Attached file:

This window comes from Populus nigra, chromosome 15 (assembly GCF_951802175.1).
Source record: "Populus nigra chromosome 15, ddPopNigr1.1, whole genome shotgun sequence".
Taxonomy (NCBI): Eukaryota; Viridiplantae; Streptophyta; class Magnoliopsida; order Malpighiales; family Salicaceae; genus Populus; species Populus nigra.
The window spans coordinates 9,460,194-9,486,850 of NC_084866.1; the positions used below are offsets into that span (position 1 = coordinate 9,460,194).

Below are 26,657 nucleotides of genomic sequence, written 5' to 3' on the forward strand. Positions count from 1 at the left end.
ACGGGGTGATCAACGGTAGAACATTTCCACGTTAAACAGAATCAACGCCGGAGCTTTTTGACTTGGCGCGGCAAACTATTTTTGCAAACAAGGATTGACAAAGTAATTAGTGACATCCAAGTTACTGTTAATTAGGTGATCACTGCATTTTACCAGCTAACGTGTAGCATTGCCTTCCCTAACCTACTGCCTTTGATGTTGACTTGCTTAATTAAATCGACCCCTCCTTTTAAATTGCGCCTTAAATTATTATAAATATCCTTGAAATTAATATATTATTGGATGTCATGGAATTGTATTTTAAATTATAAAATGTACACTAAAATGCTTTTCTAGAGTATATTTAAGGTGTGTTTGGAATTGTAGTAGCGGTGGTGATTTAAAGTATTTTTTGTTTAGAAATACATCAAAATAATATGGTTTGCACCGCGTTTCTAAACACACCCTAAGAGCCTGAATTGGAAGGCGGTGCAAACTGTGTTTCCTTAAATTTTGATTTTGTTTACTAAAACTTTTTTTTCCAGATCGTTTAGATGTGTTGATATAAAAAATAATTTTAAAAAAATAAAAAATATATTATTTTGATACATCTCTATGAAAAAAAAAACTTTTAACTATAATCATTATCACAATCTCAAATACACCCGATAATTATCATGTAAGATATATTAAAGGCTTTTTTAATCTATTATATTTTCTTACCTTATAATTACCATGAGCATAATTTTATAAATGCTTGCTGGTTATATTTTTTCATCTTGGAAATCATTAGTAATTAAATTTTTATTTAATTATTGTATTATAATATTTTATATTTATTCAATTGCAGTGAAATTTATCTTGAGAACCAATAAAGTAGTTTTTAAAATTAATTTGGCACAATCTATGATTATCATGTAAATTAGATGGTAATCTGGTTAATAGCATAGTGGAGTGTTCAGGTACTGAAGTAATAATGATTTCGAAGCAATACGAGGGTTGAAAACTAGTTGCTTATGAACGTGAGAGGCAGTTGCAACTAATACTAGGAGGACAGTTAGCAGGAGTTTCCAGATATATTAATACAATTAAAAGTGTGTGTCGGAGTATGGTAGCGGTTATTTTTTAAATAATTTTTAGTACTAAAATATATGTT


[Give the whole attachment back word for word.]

This window comes from Populus nigra, chromosome 15 (assembly GCF_951802175.1).
Source record: "Populus nigra chromosome 15, ddPopNigr1.1, whole genome shotgun sequence".
Taxonomy (NCBI): Eukaryota; Viridiplantae; Streptophyta; class Magnoliopsida; order Malpighiales; family Salicaceae; genus Populus; species Populus nigra.
The window spans coordinates 9,460,194-9,486,850 of NC_084866.1; the positions used below are offsets into that span (position 1 = coordinate 9,460,194).

Below are 26,657 nucleotides of genomic sequence, written 5' to 3' on the forward strand. Positions count from 1 at the left end.
ACGGGGTGATCAACGGTAGAACATTTCCACGTTAAACAGAATCAACGCCGGAGCTTTTTGACTTGGCGCGGCAAACTATTTTTGCAAACAAGGATTGACAAAGTAATTAGTGACATCCAAGTTACTGTTAATTAGGTGATCACTGCATTTTACCAGCTAACGTGTAGCATTGCCTTCCCTAACCTACTGCCTTTGATGTTGACTTGCTTAATTAAATCGACCCCTCCTTTTAAATTGCGCCTTAAATTATTATAAATATCCTTGAAATTAATATATTATTGGATGTCATGGAATTGTATTTTAAATTATAAAATGTACACTAAAATGCTTTTCTAGAGTATATTTAAGGTGTGTTTGGAATTGTAGTAGCGGTGGTGATTTAAAGTATTTTTTGTTTAGAAATACATCAAAATAATATGGTTTGCACCGCGTTTCTAAACACACCCTAAGAGCCTGAATTGGAAGGCGGTGCAAACTGTGTTTCCTTAAATTTTGATTTTGTTTACTAAAACTTTTTTTTCCAGATCGTTTAGATGTGTTGATATAAAAAATAATTTTAAAAAAATAAAAAATATATTATTTTGATACATCTCTATGAAAAAAAAAACTTTTAACTATAATCATTATCACAATCTCAAATACACCCGATAATTATCATGTAAGATATATTAAAGGCTTTTTTAATCTATTATATTTTCTTACCTTATAATTACCATGAGCATAATTTTATAAATGCTTGCTGGTTATATTTTTTCATCTTGGAAATCATTAGTAATTAAATTTTTATTTAATTATTGTATTATAATATTTTATATTTATTCAATTGCAGTGAAATTTATCTTGAGAACCAATAAAGTAGTTTTTAAAATTAATTTGGCACAATCTATGATTATCATGTAAATTAGATGGTAATCTGGTTAATAGCATAGTGGAGTGTTCAGGTACTGAAGTAATAATGATTTCGAAGCAATACGAGGGTTGAAAACTAGTTGCTTATGAACGTGAGAGGCAGTTGCAACTAATACTAGGAGGACAGTTAGCAGGAGTTTCCAGATATATTAATACAATTAAAAGTGTGTGTCGGAGTATGGTAGCGGTTATTTTTTAAATAATTTTTAGTACTAAAATATATGTT